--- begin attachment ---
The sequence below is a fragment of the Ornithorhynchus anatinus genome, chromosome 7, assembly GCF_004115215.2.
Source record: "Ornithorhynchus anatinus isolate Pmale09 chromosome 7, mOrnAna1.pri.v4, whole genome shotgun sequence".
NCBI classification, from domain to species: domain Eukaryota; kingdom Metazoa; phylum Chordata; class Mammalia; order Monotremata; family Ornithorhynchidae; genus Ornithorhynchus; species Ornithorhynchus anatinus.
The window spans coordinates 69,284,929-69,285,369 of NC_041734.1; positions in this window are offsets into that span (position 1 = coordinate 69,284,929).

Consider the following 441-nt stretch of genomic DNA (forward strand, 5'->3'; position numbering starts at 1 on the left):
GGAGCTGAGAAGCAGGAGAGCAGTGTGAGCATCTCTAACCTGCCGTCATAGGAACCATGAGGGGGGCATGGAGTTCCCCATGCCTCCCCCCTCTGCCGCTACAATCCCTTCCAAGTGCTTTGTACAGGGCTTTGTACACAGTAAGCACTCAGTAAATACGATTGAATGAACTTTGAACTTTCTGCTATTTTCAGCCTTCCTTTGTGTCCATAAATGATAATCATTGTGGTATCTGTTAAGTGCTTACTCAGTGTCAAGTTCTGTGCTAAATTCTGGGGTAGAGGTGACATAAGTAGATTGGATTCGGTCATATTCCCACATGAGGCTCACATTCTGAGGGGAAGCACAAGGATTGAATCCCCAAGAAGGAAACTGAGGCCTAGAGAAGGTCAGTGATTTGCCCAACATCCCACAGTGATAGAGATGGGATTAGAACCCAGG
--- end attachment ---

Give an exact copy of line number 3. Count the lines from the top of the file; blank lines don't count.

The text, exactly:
NCBI classification, from domain to species: domain Eukaryota; kingdom Metazoa; phylum Chordata; class Mammalia; order Monotremata; family Ornithorhynchidae; genus Ornithorhynchus; species Ornithorhynchus anatinus.